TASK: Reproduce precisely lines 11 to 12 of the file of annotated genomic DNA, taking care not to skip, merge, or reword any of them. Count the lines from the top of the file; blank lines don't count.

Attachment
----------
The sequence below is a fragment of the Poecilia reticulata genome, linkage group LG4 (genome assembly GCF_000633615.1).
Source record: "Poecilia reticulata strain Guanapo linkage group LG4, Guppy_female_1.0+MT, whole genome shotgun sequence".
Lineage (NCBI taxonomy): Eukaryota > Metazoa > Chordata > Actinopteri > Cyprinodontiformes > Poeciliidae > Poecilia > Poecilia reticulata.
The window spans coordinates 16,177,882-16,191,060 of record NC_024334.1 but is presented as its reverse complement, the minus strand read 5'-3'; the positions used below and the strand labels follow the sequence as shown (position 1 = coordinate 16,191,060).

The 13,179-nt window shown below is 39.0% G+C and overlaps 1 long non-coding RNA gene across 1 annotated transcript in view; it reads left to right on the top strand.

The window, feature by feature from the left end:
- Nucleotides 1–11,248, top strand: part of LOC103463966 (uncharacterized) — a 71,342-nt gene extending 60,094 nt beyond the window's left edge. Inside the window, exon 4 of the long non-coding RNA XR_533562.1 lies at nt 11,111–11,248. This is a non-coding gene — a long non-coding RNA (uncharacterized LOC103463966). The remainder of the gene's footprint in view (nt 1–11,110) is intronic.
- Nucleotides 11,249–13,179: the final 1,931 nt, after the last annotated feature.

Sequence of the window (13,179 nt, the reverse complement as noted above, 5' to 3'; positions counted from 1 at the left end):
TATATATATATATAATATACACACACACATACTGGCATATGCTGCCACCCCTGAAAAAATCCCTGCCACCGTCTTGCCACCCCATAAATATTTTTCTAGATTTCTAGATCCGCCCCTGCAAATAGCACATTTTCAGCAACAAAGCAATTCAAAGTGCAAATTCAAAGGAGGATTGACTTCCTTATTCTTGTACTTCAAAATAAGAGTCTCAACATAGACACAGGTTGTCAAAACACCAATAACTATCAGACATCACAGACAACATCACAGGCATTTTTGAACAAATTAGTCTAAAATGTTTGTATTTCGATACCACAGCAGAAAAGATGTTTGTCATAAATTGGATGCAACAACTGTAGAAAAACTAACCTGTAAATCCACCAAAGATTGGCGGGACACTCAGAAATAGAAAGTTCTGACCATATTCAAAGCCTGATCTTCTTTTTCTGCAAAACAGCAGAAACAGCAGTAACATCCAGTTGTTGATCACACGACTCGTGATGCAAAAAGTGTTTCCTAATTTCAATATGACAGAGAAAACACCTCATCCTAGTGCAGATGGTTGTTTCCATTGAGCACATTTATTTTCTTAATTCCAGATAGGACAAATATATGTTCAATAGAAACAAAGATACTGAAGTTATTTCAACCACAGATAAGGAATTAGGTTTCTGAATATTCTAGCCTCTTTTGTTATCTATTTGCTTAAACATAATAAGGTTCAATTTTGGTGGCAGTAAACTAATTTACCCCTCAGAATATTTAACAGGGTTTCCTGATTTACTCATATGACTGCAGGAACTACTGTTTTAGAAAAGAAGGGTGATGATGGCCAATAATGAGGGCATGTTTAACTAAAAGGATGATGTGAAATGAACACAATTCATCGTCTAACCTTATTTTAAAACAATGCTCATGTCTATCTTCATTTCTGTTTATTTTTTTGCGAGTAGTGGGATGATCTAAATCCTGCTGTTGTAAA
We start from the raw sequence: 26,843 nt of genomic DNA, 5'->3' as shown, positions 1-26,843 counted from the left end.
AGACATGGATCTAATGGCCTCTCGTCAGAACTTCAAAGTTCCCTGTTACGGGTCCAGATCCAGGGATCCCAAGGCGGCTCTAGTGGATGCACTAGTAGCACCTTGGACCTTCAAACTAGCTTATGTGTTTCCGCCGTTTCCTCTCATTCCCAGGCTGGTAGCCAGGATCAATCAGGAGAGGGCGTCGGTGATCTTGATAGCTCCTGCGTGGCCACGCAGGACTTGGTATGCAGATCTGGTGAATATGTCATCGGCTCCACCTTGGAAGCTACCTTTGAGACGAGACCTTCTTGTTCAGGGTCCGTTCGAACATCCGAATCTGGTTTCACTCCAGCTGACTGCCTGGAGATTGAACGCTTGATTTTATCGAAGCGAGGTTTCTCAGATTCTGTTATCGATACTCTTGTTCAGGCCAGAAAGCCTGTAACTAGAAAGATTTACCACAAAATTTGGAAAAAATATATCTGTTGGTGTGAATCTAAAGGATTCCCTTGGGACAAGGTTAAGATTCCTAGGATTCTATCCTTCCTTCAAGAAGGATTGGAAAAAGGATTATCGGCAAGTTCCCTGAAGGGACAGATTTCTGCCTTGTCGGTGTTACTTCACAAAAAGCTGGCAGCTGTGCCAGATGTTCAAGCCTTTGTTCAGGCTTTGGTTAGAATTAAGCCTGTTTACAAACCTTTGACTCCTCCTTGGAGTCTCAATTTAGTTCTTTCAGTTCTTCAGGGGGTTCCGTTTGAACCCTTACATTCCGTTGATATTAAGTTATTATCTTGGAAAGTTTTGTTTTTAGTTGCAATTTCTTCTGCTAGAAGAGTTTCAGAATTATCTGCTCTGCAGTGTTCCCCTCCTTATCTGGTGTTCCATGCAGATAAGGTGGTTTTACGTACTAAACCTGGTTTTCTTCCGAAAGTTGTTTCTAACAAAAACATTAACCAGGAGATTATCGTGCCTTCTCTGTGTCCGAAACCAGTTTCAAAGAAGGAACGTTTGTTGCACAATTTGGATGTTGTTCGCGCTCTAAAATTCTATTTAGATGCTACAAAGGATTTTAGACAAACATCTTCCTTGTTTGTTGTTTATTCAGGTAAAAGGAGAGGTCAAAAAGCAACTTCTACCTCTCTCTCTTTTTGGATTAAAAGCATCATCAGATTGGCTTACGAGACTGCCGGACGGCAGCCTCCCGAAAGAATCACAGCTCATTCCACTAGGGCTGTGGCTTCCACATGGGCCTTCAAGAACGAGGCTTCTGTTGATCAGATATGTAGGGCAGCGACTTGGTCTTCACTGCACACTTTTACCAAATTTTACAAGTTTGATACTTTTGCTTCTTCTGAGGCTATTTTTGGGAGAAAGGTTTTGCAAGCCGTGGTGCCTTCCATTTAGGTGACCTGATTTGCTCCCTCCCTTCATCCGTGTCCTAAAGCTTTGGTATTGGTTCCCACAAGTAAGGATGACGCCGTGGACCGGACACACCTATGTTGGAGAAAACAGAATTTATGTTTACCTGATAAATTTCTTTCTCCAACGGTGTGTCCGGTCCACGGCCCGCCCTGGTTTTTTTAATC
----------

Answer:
We start from the raw sequence: 26,843 nt of genomic DNA, 5'->3' as shown, positions 1-26,843 counted from the left end.
AGACATGGATCTAATGGCCTCTCGTCAGAACTTCAAAGTTCCCTGTTACGGGTCCAGATCCAGGGATCCCAAGGCGGCTCTAGTGGATGCACTAGTAGCACCTTGGACCTTCAAACTAGCTTATGTGTTTCCGCCGTTTCCTCTCATTCCCAGGCTGGTAGCCAGGATCAATCAGGAGAGGGCGTCGGTGATCTTGATAGCTCCTGCGTGGCCACGCAGGACTTGGTATGCAGATCTGGTGAATATGTCATCGGCTCCACCTTGGAAGCTACCTTTGAGACGAGACCTTCTTGTTCAGGGTCCGTTCGAACATCCGAATCTGGTTTCACTCCAGCTGACTGCCTGGAGATTGAACGCTTGATTTTATCGAAGCGAGGTTTCTCAGATTCTGTTATCGATACTCTTGTTCAGGCCAGAAAGCCTGTAACTAGAAAGATTTACCACAAAATTTGGAAAAAATATATCTGTTGGTGTGAATCTAAAGGATTCCCTTGGGACAAGGTTAAGATTCCTAGGATTCTATCCTTCCTTCAAGAAGGATTGGAAAAAGGATTATCGGCAAGTTCCCTGAAGGGACAGATTTCTGCCTTGTCGGTGTTACTTCACAAAAAGCTGGCAGCTGTGCCAGATGTTCAAGCCTTTGTTCAGGCTTTGGTTAGAATTAAGCCTGTTTACAAACCTTTGACTCCTCCTTGGAGTCTCAATTTAGTTCTTTCAGTTCTTCAGGGGGTTCCGTTTGAACCCTTACATTCCGTTGATATTAAGTTATTATCTTGGAAAGTTTTGTTTTTAGTTGCAATTTCTTCTGCTAGAAGAGTTTCAGAATTATCTGCTCTGCAGTGTTCCCCTCCTTATCTGGTGTTCCATGCAGATAAGGTGGTTTTACGTACTAAACCTGGTTTTCTTCCGAAAGTTGTTTCTAACAAAAACATTAACCAGGAGATTATCGTGCCTTCTCTGTGTCCGAAACCAGTTTCAAAGAAGGAACGTTTGTTGCACAATTTGGATGTTGTTCGCGCTCTAAAATTCTATTTAGATGCTACAAAGGATTTTAGACAAACATCTTCCTTGTTTGTTGTTTATTCAGGTAAAAGGAGAGGTCAAAAAGCAACTTCTACCTCTCTCTCTTTTTGGATTAAAAGCATCATCAGATTGGCTTACGAGACTGCCGGACGGCAGCCTCCCGAAAGAATCACAGCTCATTCCACTAGGGCTGTGGCTTCCACATGGGCCTTCAAGAACGAGGCTTCTGTTGATCAGATATGTAGGGCAGCGACTTGGTCTTCACTGCACACTTTTACCAAATTTTACAAGTTTGATACTTTTGCTTCTTCTGAGGCTATTTTTGGGAGAAAGGTTTTGCAAGCCGTGGTGCCTTCCATTTAGGTGACCTGATTTGCTCCCTCCCTTCATCCGTGTCCTAAAGCTTTGGTATTGGTTCCCACAAGTAAGGATGACGCCGTGGACCGGACACACCTATGTTGGAGAAAACAGAATTTATGTTTACCTGATAAATTTCTTTCTCCAACGGTGTGTCCGGTCCACGGCCCGCCCTGGTTTTTTTAATC